(Reuters) - A former Toronto stockbroker failed to persuade a U.S. appeals court in Philadelphia to overturn his fraud conviction and 25-year prison sentence for causing more than $55 million of losses in an international stocks scam.
The 3rd U.S. Circuit Court of Appeals on Tuesday rejected defendant George Georgiou’s argument that the trades in question were not “domestic,” having been processed for foreign accounts and involving stocks not listed on major U.S. exchanges, thereby excusing him from U.S. prosecution for fraud.
“Obviously we are disappointed and respectfully disagree with the court’s conclusions,” Scott Splittgerber, a lawyer for Georgiou, said in an email. Georgiou will review whether to appeal to the U.S. Supreme Court, Splittgerber added.
A federal jury in February 2010 convicted Georgiou, now 45, of securities fraud, wire fraud and conspiracy over trades in Avicena Group Inc, Hydrogen Hybrid Technologies Inc (HYHY.PK), Neutron Enterprises Inc and Northern Ethanol Inc, which were listed on the OTC Bulletin Board or Pink Sheets.
Prosecutors said Georgiou and others traded the stocks from 2004 to 2008 in accounts they controlled in Canada, the Bahamas and the Turks and Caicos Islands, and artificially inflated prices by creating a false appearance of an active market.
Georgiou was arrested in an FBI sting. He had been banned as a broker in Canada in 1995.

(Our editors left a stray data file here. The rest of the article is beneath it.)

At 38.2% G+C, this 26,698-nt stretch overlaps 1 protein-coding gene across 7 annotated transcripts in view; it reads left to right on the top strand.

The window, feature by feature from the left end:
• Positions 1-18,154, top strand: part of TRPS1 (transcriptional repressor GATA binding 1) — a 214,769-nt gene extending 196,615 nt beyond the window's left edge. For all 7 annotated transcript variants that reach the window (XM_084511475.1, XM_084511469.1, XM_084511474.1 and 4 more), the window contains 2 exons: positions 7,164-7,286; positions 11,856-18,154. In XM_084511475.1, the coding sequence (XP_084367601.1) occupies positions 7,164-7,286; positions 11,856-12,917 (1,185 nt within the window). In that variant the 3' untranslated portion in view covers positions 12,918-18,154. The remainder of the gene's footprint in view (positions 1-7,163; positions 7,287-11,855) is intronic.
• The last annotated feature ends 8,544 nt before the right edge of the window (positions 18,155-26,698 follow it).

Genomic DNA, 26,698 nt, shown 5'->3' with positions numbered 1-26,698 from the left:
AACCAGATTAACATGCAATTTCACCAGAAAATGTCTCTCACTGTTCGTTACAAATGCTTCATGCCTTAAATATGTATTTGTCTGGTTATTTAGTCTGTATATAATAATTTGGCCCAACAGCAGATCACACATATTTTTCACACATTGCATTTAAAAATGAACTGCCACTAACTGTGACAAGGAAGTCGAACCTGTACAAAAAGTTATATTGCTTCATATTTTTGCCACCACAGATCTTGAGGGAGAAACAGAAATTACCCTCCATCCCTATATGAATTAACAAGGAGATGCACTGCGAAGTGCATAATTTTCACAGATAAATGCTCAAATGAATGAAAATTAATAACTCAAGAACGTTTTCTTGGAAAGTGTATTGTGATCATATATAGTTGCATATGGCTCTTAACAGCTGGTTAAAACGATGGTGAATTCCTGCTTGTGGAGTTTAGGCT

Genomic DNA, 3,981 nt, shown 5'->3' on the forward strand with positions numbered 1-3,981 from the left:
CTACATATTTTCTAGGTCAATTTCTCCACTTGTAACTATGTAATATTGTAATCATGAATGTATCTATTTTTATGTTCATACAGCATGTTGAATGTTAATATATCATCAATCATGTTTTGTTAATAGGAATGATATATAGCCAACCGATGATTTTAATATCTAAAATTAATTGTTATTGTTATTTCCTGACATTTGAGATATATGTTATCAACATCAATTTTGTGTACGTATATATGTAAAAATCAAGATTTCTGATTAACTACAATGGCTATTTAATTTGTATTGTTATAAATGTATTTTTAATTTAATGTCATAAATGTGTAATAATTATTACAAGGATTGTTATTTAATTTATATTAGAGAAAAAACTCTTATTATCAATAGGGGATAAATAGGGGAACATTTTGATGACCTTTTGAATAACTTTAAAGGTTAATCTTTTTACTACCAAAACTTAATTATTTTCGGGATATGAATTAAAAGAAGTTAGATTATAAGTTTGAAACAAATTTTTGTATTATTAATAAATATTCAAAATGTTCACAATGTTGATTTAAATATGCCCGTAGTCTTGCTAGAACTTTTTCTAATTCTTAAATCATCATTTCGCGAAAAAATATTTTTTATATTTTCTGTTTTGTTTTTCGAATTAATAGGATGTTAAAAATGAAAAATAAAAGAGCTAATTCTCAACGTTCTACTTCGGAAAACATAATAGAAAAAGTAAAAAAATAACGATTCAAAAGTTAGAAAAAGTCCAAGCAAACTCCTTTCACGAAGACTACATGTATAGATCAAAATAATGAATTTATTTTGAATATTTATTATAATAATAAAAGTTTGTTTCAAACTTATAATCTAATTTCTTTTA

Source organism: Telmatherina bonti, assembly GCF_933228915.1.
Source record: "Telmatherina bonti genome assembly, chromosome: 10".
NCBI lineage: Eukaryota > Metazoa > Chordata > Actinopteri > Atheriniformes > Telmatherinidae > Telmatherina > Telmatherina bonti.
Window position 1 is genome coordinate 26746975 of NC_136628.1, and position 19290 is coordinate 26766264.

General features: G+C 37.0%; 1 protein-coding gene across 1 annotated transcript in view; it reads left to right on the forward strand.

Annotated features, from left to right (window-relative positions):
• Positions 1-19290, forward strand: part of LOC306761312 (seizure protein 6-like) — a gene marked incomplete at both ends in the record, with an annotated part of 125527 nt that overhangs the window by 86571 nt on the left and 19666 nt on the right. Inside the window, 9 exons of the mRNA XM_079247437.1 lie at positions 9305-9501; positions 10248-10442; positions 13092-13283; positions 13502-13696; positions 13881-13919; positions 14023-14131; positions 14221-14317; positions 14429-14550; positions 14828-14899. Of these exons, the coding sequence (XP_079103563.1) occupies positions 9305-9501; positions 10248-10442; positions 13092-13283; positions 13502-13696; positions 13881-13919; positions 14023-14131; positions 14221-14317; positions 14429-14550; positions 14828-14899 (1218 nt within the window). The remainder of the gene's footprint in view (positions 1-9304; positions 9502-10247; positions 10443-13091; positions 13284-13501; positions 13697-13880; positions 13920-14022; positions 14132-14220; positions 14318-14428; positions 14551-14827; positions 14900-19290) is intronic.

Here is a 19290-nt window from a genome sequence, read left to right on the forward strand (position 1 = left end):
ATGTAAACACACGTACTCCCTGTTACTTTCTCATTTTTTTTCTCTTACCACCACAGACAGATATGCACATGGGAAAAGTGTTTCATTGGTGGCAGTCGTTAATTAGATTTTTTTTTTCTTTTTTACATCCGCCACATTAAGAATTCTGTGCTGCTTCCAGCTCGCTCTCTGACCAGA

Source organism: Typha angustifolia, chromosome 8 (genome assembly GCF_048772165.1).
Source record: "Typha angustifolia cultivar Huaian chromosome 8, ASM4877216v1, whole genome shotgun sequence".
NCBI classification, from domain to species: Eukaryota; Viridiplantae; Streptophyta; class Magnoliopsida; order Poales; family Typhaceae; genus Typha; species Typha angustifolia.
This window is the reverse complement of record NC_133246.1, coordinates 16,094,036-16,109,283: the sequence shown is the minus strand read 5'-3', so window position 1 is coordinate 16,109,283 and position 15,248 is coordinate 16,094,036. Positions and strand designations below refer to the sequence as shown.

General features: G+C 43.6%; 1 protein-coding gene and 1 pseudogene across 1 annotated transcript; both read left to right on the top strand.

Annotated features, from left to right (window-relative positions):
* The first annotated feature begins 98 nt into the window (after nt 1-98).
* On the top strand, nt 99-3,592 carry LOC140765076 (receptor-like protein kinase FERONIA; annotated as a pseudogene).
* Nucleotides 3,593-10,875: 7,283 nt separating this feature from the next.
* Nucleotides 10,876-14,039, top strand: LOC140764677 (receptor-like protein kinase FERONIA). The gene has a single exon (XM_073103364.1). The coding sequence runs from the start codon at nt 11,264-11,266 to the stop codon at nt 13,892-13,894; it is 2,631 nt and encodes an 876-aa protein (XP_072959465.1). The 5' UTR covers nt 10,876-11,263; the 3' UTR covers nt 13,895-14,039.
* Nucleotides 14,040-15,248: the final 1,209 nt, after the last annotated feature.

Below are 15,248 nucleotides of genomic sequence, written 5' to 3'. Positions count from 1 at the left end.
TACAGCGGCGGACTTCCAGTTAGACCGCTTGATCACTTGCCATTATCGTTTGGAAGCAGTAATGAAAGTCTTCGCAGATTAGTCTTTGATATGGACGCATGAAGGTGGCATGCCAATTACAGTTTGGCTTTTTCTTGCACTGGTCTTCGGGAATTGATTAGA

In his appeal, Georgiou said Morrison v. National Australia Bank Ltd, a June 2010 Supreme Court decision that limited the use of U.S. securities laws to fight deceptive non-U.S. conduct, justified reversing his fraud conviction.
While agreeing that the Bulletin Board and Pink Sheets were not national securities exchanges, Circuit Judge Joseph Greenaway wrote for the 3rd Circuit that Georgiou had conducted “domestic” trades in all four stocks because he had incurred “irrevocable liability” for them in the United States.
Greenaway said this was because the trades involved working with U.S.-based market makers, or purchases or sales at Georgiou’s direction involving entities in the United States.
“We now hold that irrevocable liability establishes the location of a securities transaction,” Greenaway wrote. He said three other federal appeals courts have used that standard.
Georgiou in 2010 was also sentenced to pay $55.8 million of restitution. He is housed at a low-security facility in Milan, Michigan, and eligible for release in December 2031.
The case is Georgiou v. U.S., 3rd U.S. Circuit Court of Appeals, Nos 10-4774, 11-4587, 12-2077.
Reporting by Jonathan Stempel in New York; Editing by Gunna Dickson and Leslie Adler